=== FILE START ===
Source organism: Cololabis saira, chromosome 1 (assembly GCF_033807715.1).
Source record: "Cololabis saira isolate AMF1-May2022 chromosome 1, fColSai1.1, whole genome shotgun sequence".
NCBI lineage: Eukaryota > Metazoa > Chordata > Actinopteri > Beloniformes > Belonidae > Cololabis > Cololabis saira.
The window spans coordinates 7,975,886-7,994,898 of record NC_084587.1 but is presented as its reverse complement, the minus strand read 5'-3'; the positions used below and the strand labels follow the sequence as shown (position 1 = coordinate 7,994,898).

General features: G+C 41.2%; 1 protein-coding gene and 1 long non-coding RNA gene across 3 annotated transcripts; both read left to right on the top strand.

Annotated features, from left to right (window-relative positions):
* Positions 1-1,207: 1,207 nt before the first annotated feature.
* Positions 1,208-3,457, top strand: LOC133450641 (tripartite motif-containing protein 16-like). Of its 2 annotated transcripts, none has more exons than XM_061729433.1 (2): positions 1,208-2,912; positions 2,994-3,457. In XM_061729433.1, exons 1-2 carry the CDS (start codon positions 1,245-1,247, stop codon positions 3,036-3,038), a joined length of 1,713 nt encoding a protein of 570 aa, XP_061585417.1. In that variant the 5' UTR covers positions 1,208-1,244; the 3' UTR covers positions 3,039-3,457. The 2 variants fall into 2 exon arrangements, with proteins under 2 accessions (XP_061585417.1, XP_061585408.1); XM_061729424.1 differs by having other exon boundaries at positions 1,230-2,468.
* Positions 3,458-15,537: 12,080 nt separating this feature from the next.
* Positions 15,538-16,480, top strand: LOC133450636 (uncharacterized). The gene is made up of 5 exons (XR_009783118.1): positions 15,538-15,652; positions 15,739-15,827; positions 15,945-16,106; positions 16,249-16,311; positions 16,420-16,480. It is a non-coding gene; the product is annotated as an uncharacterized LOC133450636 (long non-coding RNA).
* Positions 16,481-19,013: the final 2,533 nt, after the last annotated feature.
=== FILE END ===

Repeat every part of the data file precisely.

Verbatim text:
Source organism: Cololabis saira, chromosome 1 (assembly GCF_033807715.1).
Source record: "Cololabis saira isolate AMF1-May2022 chromosome 1, fColSai1.1, whole genome shotgun sequence".
NCBI lineage: Eukaryota > Metazoa > Chordata > Actinopteri > Beloniformes > Belonidae > Cololabis > Cololabis saira.
The window spans coordinates 7,975,886-7,994,898 of record NC_084587.1 but is presented as its reverse complement, the minus strand read 5'-3'; the positions used below and the strand labels follow the sequence as shown (position 1 = coordinate 7,994,898).

General features: G+C 41.2%; 1 protein-coding gene and 1 long non-coding RNA gene across 3 annotated transcripts; both read left to right on the top strand.

Annotated features, from left to right (window-relative positions):
* Positions 1-1,207: 1,207 nt before the first annotated feature.
* Positions 1,208-3,457, top strand: LOC133450641 (tripartite motif-containing protein 16-like). Of its 2 annotated transcripts, none has more exons than XM_061729433.1 (2): positions 1,208-2,912; positions 2,994-3,457. In XM_061729433.1, exons 1-2 carry the CDS (start codon positions 1,245-1,247, stop codon positions 3,036-3,038), a joined length of 1,713 nt encoding a protein of 570 aa, XP_061585417.1. In that variant the 5' UTR covers positions 1,208-1,244; the 3' UTR covers positions 3,039-3,457. The 2 variants fall into 2 exon arrangements, with proteins under 2 accessions (XP_061585417.1, XP_061585408.1); XM_061729424.1 differs by having other exon boundaries at positions 1,230-2,468.
* Positions 3,458-15,537: 12,080 nt separating this feature from the next.
* Positions 15,538-16,480, top strand: LOC133450636 (uncharacterized). The gene is made up of 5 exons (XR_009783118.1): positions 15,538-15,652; positions 15,739-15,827; positions 15,945-16,106; positions 16,249-16,311; positions 16,420-16,480. It is a non-coding gene; the product is annotated as an uncharacterized LOC133450636 (long non-coding RNA).
* Positions 16,481-19,013: the final 2,533 nt, after the last annotated feature.